Review: ‘Mona Lisa and the Blood Moon’ is no oil painting

mona lisa and the blood moon
via Saban Films
Martin Carr

Reviewed by:
On October 4, 2022
Last modified:October 4, 2022


Visually stunning but lacking in so many other areas of invention, 'Mona Lisa and the Blood Moon' merely offers platforms for Kate Hudson, Ed Skrein, and company to dive into deviant characterization.

This voodoo-infused New Orleans revels in its seedy little secrets, as Mona Lisa and the Blood Moon shines bright for Ana Lily Amirpour’s latest nocturnal travelog. Pictured through the fever dream focus of Mona Lisa (Jeon Jong-seo), this visually arresting road trip rites of passage feels like Martin Scorsese’s After Hours on Walter White levels of meth.  

From the outset, unsettling imagery and a gritty performance make this cinematic break from reality an engaging, if not altogether cohesive experience. Having manifested her own release from incarceration early on, Mona Lisa ventures into New Orleans looking first for food, before seeking a safe haven. Having culled Officer Harold (Craig Robinson) through a combination of hypnosis and pure cunning, Mona next comes across Fuzz (Ed Skrein), who is perhaps the only figure in the story who never seeks to manipulate her.  

With symbolism etched into his skin and leopard print upholstery passing for taste, this Day-Glo drug dealer proves to be Mona’s only source of salvation on her crazy journey. Writer and director Ana Lily Amirpour populates her New Orleans with some stylishly sleazy creations, who turn this voodoo mecca into an off-kilter out-of-body experience – dragging audiences through sordid nightclub encounters, and along corridors distorted by a fish eye lens perspective.  

Image via Saban Films
Image via Saban Films

From her groundbreaking feature film debut A Girl Walks Home Alone at Night, through to The Bad Batch and now Blood Moon, there is a pre-occupation with outsiders which proliferates her work. Just as Jason Mamoa and Jim Carrey disappeared down a rabbit hole of invention for The Bad Batch, so Kate Hudson tackles some reinvention of her own by slipping into the scuzzy skin of Bonnie, a single parent stripper, who takes Mona Lisa under her wing early on.  

Quick to catch on to Mona’s unique gift, Bonnie uses her young charge to extort money from the unwary patrons of a low-rent Spearmint Rhino, known locally as The Panty Drop. With her young son Charlie (Evan Whitten) wise to his mother’s intentions, both Mona and Charlie soon team up, leaving Bonnie to fend for herself. Pursued across the city by Officer Harold walking with a cane, this unlikely duo make for an engaging pair.  

Unfortunately, beyond the visual flair and committed characterizations from everyone involved, Mona Lisa and the Blood Moon lacks substance. There is no denying the sense of fanfare which is built into this ultra-violet interpretation of New Orleans, but it feels like these characters lack direction.  

Too much time is spent meandering through fleeting encounters, as Mona Lisa drifts from one moment to the next without a discernible narrative thread. Herself and Charlie may run away with the police, while Bonnie gets her comeuppance, but this morality tale feels flimsy nonetheless. There are visual comparisons to be made with Nicholas Winding Refn’s Neon Demon, who populates his films with similar examples of hyper-reality. However, his cinematic creations manifest a different animal from the one audiences will see here.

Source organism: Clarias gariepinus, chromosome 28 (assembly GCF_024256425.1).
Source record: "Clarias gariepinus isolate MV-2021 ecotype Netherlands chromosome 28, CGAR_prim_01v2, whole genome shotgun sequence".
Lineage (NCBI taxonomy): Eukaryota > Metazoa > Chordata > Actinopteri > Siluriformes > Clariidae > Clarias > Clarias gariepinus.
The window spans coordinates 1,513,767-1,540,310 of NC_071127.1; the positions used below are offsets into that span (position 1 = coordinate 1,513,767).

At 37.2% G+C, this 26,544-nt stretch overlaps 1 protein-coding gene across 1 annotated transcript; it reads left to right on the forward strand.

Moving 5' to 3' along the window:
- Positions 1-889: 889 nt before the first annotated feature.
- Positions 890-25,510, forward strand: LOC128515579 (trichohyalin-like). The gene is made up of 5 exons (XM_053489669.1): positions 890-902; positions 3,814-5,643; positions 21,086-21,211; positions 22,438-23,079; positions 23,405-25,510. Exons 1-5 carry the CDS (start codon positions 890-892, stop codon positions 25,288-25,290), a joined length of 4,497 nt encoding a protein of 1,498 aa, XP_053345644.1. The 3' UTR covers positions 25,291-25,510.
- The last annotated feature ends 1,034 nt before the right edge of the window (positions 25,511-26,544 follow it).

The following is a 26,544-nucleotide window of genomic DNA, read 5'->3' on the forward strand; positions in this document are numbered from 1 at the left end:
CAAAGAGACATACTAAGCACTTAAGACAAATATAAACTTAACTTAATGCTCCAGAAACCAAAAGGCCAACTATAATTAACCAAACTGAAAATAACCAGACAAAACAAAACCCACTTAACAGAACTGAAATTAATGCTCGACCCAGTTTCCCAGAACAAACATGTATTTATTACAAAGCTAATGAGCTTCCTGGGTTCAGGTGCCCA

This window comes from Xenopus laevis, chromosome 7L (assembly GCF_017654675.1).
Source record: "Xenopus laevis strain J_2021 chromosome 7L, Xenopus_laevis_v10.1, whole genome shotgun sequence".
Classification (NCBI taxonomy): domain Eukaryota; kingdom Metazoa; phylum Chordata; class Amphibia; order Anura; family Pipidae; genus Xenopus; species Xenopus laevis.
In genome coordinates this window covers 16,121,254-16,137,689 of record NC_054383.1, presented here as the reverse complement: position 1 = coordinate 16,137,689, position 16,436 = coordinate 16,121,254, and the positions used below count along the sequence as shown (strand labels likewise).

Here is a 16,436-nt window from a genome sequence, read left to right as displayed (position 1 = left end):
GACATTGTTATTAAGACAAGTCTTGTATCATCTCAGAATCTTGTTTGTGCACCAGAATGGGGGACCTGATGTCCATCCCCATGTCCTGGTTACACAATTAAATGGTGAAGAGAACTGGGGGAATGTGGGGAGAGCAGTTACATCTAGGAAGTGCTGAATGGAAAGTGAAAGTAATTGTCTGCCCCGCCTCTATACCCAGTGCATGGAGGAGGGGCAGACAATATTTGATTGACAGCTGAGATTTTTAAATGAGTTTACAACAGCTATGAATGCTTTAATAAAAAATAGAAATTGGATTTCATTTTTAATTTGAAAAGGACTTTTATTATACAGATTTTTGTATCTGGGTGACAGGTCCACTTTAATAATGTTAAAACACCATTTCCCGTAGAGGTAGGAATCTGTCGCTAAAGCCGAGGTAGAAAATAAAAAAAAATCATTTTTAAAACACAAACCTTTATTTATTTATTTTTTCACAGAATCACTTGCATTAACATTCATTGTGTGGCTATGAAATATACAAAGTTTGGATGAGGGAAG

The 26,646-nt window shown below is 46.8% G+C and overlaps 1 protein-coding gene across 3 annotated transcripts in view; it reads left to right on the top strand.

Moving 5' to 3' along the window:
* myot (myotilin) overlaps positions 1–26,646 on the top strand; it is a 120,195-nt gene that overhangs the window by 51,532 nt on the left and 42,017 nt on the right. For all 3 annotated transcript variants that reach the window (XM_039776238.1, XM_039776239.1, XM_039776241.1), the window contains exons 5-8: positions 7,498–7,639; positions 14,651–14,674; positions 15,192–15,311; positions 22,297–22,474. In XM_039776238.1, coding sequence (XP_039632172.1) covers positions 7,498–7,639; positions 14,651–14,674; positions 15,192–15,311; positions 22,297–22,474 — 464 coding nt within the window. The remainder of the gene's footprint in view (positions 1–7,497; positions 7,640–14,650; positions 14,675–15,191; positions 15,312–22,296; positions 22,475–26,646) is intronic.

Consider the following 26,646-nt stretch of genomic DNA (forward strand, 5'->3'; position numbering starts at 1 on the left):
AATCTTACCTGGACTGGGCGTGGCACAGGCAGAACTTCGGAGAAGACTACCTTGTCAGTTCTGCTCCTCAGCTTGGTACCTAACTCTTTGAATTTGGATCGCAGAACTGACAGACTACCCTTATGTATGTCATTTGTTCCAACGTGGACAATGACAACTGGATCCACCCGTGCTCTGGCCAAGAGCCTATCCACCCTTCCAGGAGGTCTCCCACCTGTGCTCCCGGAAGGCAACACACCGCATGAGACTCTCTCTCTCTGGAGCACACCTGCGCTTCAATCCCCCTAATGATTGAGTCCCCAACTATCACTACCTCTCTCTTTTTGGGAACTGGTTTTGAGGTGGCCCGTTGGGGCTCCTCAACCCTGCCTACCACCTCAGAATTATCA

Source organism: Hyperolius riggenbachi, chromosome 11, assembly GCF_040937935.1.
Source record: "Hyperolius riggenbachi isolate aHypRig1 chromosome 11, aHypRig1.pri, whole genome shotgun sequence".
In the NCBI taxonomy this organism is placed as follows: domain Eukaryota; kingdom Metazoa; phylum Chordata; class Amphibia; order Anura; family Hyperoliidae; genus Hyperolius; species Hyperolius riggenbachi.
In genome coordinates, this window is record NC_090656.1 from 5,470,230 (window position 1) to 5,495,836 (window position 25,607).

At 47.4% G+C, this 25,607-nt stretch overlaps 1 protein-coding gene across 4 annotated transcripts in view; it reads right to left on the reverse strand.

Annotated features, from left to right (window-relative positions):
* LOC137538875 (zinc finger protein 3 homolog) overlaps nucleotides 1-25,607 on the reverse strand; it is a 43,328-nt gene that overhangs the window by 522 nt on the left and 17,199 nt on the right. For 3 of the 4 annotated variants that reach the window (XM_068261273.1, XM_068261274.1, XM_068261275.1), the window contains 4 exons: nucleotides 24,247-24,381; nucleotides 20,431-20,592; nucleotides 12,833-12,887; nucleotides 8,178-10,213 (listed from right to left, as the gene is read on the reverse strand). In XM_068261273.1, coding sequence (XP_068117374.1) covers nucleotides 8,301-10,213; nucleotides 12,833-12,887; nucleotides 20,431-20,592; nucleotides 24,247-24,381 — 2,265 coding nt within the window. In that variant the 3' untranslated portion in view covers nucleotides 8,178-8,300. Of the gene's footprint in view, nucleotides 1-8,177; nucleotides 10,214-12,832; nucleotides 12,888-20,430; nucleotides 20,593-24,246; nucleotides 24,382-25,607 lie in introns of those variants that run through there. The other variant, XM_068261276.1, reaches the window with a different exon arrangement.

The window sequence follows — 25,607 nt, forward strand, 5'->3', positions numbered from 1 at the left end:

There is a lack of refinement which is defined by an absence of story, making Mona Lisa and the Blood Moon rely too heavily on sensory stimulus. This New Orleans is a cinematic creation pure and simple, making that symbolic blood moon almost sensual in its artifice. This setting also drips with decadence, while a seemingly straightforward story plays out against a visually audacious backdrop. 

As for the performances which exist within this outlandish visual tapestry, Hudson and Skrein do their best to disappear. The former plays against type, exposing flesh and leaning into her manipulative stereotype, whilst sharing some genuine moments of pathos with young Whitten. Skrein, on the other hand, exhibits a tender side to Fuzz’s abrasive persona, as Mona Lisa slowly works her way into his affections.  

However, Jong-seo remains the beating heart of this abstract travelog, as she negotiates her way through New Orleans searching for meaning beyond that asylum. A journey which offers so much dramatic potential, yet ultimately amounts to very little. For audiences, this equates to a wasted journey into a visually stunning world, where not much actually happens. Rather than being the After Hours Scorsese homage it hinted at, Mona Lisa and the Blood Moon loses its way, and becomes little more than a pretty distraction.  

Review: ‘Mona Lisa and the Blood Moon’ Is No Oil Painting

Visually stunning but lacking in so many other areas of invention, 'Mona Lisa and the Blood Moon' merely offers platforms for Kate Hudson, Ed Skrein, and company to dive into deviant characterization.